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Indigenous Tourism Activism Hui-Trawün: Fostering spaces of self-determination and collaboration

Indigenous Tourism Activism Hui-Trawün: Fostering spaces of self-determination and collaboration

Organisers: Marcela Palomino-Schalscha and Cristian Leaman, Victoria University of Wellington; Simon Phillips, New Zealand Māori Tourism; and Pablo Calfuqueo, President of Lewfu Budi Llaguepulli, Chile

Post-Project Report, October 2017

We are very grateful to the Antipode Foundation for making this unique and transformative project possible, which was completed in June 2017. In collaboration with NZ Māori Tourism and Lewfu Budi, a Hui-Trawün was hosted in Aotearoa New Zealand to foster spaces of collaboration and co-inquiry between Māori and Mapuche representatives. Centred around Indigenous tourism as a form of activism, the Hui was extended to incorporate also aspects of autonomous Indigenous education and as well as the decolonisation of gender relations. This was due to the current priorities and interests of those involved, and added unexpected layers of learning and reflection.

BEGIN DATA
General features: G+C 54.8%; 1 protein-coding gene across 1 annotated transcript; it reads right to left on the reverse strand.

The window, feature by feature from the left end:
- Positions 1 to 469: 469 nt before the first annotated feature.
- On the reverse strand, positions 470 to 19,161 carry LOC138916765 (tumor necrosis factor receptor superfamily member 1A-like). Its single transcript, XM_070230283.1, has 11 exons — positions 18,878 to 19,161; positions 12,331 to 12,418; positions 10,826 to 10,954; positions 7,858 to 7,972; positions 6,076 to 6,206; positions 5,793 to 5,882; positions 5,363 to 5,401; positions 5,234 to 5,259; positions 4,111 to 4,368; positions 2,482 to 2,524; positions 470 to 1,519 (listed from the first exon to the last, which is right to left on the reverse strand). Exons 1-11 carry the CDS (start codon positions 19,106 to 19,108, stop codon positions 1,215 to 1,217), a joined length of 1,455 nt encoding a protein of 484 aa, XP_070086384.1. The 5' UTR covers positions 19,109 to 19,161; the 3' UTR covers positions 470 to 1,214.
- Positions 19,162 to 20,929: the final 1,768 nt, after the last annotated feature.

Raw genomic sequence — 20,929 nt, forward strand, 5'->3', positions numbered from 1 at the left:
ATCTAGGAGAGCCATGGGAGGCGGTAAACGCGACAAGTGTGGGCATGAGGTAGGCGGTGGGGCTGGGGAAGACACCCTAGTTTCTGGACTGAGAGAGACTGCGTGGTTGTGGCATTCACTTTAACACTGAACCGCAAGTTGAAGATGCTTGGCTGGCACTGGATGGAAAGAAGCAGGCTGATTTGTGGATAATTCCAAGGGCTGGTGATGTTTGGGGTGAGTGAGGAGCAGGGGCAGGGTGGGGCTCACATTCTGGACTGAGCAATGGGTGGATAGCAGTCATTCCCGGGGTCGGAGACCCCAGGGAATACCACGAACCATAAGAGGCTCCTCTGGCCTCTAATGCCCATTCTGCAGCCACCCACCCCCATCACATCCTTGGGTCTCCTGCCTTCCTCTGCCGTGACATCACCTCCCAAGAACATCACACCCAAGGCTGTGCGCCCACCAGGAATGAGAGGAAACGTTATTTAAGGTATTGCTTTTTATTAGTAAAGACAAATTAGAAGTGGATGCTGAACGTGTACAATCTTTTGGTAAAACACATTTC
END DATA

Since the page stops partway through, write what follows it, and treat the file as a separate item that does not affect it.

The format of the Hui was changed from a workshop type of meeting originally considered, to extensive in situ visits to initiatives and key people by the Mapuche representatives in Aotearoa. This involved travelling across both the North and South Islands for 11 days between 6 and 19 October 2016. Although this affected the ability to conform to a formal network as planned, it proved to be a wise decision as it accommodated well the diversity of topics and initiatives covered. More importantly, it enabled in-depth, intimate and open conversations. This allowed enough time for different forms of encounters in “placed”, embodied and lived ways, including appropriate protocols such as pōwhiri, sharing food, stay-overs, and enough time and space for extensive conversations, storytelling or very specific discussions. It also led to an embrace of the diversity and complexity within Māori and Mapuche perspectives, engaging with each one of them on their own terms, and fostering deep connections that would have been much more difficult to realise in a collective workshop.

The key participants of the Hui, alongside the organisers, included: